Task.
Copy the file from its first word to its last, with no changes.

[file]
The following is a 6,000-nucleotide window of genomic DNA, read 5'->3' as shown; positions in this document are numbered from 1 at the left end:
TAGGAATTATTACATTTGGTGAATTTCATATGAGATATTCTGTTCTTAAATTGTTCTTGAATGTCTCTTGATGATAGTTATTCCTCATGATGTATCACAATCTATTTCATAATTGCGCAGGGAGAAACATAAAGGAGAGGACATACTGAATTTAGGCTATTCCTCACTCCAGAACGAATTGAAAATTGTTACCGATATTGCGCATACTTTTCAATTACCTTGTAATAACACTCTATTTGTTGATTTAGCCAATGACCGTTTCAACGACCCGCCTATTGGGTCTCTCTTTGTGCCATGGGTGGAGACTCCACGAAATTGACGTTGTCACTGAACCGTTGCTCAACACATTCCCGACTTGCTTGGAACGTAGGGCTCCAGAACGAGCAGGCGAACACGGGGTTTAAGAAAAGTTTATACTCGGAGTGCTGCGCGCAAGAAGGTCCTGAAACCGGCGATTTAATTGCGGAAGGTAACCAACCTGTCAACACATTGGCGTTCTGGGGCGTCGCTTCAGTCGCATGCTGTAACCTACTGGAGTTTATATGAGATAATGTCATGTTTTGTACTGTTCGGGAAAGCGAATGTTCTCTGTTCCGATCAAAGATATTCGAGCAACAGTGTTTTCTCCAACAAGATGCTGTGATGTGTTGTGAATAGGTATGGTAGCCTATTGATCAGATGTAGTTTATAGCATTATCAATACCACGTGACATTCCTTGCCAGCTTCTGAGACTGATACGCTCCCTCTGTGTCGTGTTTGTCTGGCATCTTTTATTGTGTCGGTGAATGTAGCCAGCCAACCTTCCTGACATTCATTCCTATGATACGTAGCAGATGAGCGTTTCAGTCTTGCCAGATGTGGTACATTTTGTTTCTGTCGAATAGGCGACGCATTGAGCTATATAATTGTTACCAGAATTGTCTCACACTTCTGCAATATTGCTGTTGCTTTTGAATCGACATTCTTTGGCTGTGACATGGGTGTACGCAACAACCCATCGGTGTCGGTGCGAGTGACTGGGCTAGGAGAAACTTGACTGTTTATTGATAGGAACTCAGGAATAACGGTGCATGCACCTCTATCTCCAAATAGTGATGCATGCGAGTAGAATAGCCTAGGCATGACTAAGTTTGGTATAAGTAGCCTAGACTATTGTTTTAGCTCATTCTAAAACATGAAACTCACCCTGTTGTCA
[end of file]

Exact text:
The following is a 6,000-nucleotide window of genomic DNA, read 5'->3' as shown; positions in this document are numbered from 1 at the left end:
TAGGAATTATTACATTTGGTGAATTTCATATGAGATATTCTGTTCTTAAATTGTTCTTGAATGTCTCTTGATGATAGTTATTCCTCATGATGTATCACAATCTATTTCATAATTGCGCAGGGAGAAACATAAAGGAGAGGACATACTGAATTTAGGCTATTCCTCACTCCAGAACGAATTGAAAATTGTTACCGATATTGCGCATACTTTTCAATTACCTTGTAATAACACTCTATTTGTTGATTTAGCCAATGACCGTTTCAACGACCCGCCTATTGGGTCTCTCTTTGTGCCATGGGTGGAGACTCCACGAAATTGACGTTGTCACTGAACCGTTGCTCAACACATTCCCGACTTGCTTGGAACGTAGGGCTCCAGAACGAGCAGGCGAACACGGGGTTTAAGAAAAGTTTATACTCGGAGTGCTGCGCGCAAGAAGGTCCTGAAACCGGCGATTTAATTGCGGAAGGTAACCAACCTGTCAACACATTGGCGTTCTGGGGCGTCGCTTCAGTCGCATGCTGTAACCTACTGGAGTTTATATGAGATAATGTCATGTTTTGTACTGTTCGGGAAAGCGAATGTTCTCTGTTCCGATCAAAGATATTCGAGCAACAGTGTTTTCTCCAACAAGATGCTGTGATGTGTTGTGAATAGGTATGGTAGCCTATTGATCAGATGTAGTTTATAGCATTATCAATACCACGTGACATTCCTTGCCAGCTTCTGAGACTGATACGCTCCCTCTGTGTCGTGTTTGTCTGGCATCTTTTATTGTGTCGGTGAATGTAGCCAGCCAACCTTCCTGACATTCATTCCTATGATACGTAGCAGATGAGCGTTTCAGTCTTGCCAGATGTGGTACATTTTGTTTCTGTCGAATAGGCGACGCATTGAGCTATATAATTGTTACCAGAATTGTCTCACACTTCTGCAATATTGCTGTTGCTTTTGAATCGACATTCTTTGGCTGTGACATGGGTGTACGCAACAACCCATCGGTGTCGGTGCGAGTGACTGGGCTAGGAGAAACTTGACTGTTTATTGATAGGAACTCAGGAATAACGGTGCATGCACCTCTATCTCCAAATAGTGATGCATGCGAGTAGAATAGCCTAGGCATGACTAAGTTTGGTATAAGTAGCCTAGACTATTGTTTTAGCTCATTCTAAAACATGAAACTCACCCTGTTGTCA